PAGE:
The Cymric has an adaptable nature if he is exposed to activity and plenty of people as a young kitten. He will enjoy meeting new people, greeting them with a gentle head butt or cheek rub, and can adapt to a new home or family if such an upheaval in his life is necessary.

This is a smart cat who can learn tricks, including fetch and come, and is willing to walk on leash if taught early. He often likes to ride in the car, making him a great companion on long-distance trips. He is also good at learning how to open doors, so be sure anything you don’t want him to have is under lock and key. Unlike most cats, the Cymric is willing to accept boundaries and will usually respect your wishes if you tell him no when he jumps on the counter or scratches on your sofa. Just be sure you give him an acceptable alternative as thanks for his nice behavior.

The Cymric is highly people-oriented. Choose him only if you can give him plenty of time and attention daily.

What You Need to Know About Cymric Health

All cats have the potential to develop health problems, just as all people have the potential to inherit diseases. Any breeder who claims that her breed has no health or genetic problems is either lying or is not knowledgeable about the breed. Run, don’t walk, from any breeder who does not offer a health guarantee on kittens, who tells you that the breed is 100 percent healthy and has no known problems, or who tells you that her kittens are isolated from the main part of the household for health reasons.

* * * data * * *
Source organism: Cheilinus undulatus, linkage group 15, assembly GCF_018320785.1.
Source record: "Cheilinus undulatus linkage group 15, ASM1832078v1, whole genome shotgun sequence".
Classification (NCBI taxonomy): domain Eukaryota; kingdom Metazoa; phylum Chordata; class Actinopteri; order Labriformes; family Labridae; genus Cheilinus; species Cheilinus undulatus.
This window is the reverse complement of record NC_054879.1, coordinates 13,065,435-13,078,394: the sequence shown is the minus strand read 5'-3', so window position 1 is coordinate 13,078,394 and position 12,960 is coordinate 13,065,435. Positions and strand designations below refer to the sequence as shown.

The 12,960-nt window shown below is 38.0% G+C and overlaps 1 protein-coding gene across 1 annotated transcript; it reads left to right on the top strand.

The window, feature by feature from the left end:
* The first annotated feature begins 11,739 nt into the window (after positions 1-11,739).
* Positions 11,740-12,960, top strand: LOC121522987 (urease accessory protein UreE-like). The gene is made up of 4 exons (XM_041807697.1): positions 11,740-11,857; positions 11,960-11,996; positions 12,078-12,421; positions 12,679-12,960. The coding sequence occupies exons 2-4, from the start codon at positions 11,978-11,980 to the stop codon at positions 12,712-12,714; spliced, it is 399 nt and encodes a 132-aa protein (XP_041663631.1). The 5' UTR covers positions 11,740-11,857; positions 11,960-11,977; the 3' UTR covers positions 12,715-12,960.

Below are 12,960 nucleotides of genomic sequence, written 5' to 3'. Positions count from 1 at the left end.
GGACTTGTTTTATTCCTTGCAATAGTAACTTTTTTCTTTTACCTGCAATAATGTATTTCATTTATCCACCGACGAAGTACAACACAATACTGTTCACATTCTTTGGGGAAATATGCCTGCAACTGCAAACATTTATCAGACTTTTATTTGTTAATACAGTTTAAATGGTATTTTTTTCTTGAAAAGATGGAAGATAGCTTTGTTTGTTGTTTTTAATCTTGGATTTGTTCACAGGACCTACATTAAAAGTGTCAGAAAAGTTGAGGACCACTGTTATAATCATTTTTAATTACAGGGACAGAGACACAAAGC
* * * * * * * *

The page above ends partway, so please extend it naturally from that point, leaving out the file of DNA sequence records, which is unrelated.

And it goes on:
The Cymric’s lack of a tail isn’t always benign. Some have spinal defects that result in neurological signs, such as problems defecating or urinating. Most Cymric kittens with these problems are identified by six months of age and must be euthanized.  It doesn’t hurt to wait to take your kitten home until you’re sure he doesn’t suffer from any of these problems. Avoid kittens who have trouble walking or walk with a stiff or hopping gait, and do not buy from a breeder who does not provide a written health guarantee.